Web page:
JERUSALEM — Ethiopian doctors are learning to fight their country’s massive AIDS epidemic in a clinic run by Israeli doctors, who have extensive experience treating HIV-infected Ethiopian immigrants.

As elsewhere in Africa, AIDS is a major health issue in Ethiopia, where hundreds of thousands of Ethiopians are infected with the HIV virus that leads to AIDS — up to 4 percent of Ethiopia’s population — according to doctors at Hadassah Hospital, where the two-week clinic is taking place.

That rate roughly carries over to Israel, forcing the Israeli medical profession to deal with the same kinds of cases facing Ethiopia.

The doctors said there are about 2,000 Ethiopian immigrants who carry HIV or have AIDS, about half the total for the entire Israeli population of 7 million. About 110,000 Ethiopian immigrants and their children live in Israel now, according to an advocacy group, the Israel Association for Ethiopian Jews.

“Even though they are currently living here, they still share the culture — the people are the same,” said Dr. Tilahun Degefa, one of the eight doctors and two nurses from Ethiopia participating in program.

The program arose from U.S. President George W. Bush’s emergency plan for AIDS relief, which allocated $15 billion to battle AIDS worldwide, including $84 million in Ethiopia.

Anti-retroviral drugs have been available in Israel for a decade, but have only become affordable in Ethiopia over the last three years, said Dr. Teklu Belay, coordinator of Ethiopia’s national anti-retroviral program. At the clinic, Ethiopian doctors can draw on Israeli research and its approach of monitoring patients outside the hospital, he said.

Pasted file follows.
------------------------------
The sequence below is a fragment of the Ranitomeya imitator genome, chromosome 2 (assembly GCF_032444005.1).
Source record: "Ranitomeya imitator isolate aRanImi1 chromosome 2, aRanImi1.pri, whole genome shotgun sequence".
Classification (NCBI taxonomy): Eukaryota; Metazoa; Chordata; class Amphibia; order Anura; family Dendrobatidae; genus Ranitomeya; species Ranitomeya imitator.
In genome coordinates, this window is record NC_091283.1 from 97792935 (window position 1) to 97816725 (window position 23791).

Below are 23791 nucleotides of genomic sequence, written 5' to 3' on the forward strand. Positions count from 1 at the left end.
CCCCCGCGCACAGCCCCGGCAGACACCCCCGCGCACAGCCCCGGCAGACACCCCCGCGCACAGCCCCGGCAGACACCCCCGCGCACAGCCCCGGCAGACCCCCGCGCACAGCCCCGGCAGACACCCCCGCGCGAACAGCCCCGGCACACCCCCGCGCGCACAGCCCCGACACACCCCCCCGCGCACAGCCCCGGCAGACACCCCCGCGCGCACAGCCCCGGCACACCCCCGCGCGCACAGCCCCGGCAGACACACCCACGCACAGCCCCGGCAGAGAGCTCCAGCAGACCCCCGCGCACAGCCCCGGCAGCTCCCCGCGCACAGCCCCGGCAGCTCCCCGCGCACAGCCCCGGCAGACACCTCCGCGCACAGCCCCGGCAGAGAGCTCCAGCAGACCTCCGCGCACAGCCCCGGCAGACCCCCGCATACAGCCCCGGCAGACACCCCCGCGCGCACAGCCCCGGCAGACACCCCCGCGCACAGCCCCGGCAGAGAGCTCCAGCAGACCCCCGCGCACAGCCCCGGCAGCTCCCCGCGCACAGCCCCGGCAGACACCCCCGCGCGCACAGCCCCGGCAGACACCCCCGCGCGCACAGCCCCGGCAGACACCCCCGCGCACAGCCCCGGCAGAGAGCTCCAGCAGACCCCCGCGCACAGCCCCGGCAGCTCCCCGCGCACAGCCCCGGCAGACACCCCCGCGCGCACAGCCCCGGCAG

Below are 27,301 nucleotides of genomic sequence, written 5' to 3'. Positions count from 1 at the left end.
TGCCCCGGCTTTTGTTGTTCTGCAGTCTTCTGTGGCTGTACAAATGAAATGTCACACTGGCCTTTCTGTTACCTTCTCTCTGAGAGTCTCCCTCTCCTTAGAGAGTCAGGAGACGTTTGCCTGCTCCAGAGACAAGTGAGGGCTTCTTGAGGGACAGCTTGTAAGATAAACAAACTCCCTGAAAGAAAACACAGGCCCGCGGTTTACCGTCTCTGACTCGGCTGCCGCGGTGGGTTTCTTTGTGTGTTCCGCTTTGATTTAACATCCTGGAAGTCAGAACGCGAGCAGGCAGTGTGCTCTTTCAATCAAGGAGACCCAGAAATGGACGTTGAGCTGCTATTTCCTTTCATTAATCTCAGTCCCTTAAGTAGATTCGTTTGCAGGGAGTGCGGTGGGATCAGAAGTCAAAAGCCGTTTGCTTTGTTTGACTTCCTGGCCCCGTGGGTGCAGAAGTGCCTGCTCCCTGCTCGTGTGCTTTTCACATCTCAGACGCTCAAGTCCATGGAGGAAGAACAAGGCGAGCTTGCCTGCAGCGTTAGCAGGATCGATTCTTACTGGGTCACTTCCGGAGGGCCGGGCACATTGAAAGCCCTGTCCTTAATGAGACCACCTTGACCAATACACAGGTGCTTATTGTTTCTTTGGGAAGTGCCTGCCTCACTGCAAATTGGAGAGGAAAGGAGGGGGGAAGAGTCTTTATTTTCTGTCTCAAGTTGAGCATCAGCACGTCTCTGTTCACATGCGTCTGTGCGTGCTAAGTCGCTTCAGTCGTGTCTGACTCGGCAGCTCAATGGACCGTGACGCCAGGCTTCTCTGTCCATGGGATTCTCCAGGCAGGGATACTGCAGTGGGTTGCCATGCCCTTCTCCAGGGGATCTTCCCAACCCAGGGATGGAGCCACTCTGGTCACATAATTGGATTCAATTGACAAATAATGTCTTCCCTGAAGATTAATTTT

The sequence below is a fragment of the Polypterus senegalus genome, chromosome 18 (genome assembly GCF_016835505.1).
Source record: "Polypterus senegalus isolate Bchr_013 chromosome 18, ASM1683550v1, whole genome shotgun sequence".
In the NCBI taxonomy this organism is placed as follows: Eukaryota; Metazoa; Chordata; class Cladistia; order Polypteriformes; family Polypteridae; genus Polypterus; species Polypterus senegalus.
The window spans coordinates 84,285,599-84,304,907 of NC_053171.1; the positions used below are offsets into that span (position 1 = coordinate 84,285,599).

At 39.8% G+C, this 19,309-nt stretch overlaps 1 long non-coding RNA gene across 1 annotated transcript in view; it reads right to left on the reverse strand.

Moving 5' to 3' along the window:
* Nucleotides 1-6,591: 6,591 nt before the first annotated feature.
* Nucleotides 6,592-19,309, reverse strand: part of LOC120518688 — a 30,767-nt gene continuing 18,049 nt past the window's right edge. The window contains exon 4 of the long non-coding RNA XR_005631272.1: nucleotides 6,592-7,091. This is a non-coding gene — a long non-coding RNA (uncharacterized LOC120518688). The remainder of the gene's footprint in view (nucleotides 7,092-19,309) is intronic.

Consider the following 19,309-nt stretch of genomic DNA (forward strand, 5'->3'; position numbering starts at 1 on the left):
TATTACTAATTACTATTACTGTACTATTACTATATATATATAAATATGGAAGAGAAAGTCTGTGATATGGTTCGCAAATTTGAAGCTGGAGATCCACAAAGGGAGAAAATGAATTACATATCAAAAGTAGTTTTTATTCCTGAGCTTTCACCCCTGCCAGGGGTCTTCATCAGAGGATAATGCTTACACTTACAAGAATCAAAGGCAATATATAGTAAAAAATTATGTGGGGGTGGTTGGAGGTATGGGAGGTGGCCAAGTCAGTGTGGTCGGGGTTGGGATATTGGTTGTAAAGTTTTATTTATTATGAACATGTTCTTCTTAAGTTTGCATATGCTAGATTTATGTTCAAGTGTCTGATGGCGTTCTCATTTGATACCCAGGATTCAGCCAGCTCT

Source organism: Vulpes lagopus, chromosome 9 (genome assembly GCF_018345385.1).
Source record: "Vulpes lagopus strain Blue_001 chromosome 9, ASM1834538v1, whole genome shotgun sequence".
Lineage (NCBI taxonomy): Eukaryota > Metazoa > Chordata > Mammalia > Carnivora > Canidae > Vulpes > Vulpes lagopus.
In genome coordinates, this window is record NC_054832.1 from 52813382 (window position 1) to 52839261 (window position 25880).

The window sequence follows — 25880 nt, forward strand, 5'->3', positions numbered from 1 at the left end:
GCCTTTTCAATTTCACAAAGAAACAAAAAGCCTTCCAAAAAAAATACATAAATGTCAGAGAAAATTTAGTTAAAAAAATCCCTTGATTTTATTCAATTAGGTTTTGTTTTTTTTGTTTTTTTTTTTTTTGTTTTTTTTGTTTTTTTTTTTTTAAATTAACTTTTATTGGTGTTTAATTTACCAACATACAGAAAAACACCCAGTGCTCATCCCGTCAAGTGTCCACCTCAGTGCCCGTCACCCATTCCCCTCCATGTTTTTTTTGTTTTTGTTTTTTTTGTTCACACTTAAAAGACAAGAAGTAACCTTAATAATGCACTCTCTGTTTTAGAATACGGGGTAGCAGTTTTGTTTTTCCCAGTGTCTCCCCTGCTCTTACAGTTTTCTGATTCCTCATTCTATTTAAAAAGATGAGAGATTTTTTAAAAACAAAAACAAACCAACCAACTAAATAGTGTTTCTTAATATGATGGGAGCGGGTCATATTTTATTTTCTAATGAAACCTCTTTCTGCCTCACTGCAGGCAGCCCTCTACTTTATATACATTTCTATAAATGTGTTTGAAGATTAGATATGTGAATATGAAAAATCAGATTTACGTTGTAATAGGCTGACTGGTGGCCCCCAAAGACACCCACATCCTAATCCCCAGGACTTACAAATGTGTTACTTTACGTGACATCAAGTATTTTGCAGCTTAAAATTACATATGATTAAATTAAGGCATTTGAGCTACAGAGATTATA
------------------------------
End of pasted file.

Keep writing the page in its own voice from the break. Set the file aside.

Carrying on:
“The type of experience doctors get here cannot be given in Ethiopia,” said Dr. Shlomo Maayan, head of the AIDS center at Hadassah Hospital and coordinator of the clinic. “We tell the experience of treating patients for the last five, sometimes 10 years, including all the ramifications and all the complications.”

Also, a team of social workers, case managers, pharmacists and nutritionists help track psychological and social impact of the disease. This comprehensive program helps determine what factors can derail patients from the strict drug regimen.

“The reasons that people will not take their medication or will or will not behave responsibly with their virus are psycho-social and very often culture-bound as well,” said Estelle Rubinstein, the social worker in charge of monitoring the patients. “The central life issues have to be dealt with if people are going to continue to live, which is what the medication is now making possible.”

Since the program started four years ago, Maayan said the program has trained about 50 doctors. In turn, they have taught as many as 250 doctors in Ethiopia. “The number of patients who have benefited is in the thousands,” he said.

Of the 250,000 eligible for treatment, however, only a small percentage receive currently receive anti-retroviral medication, Mayaan said. “It means we still have a lot of work to do.”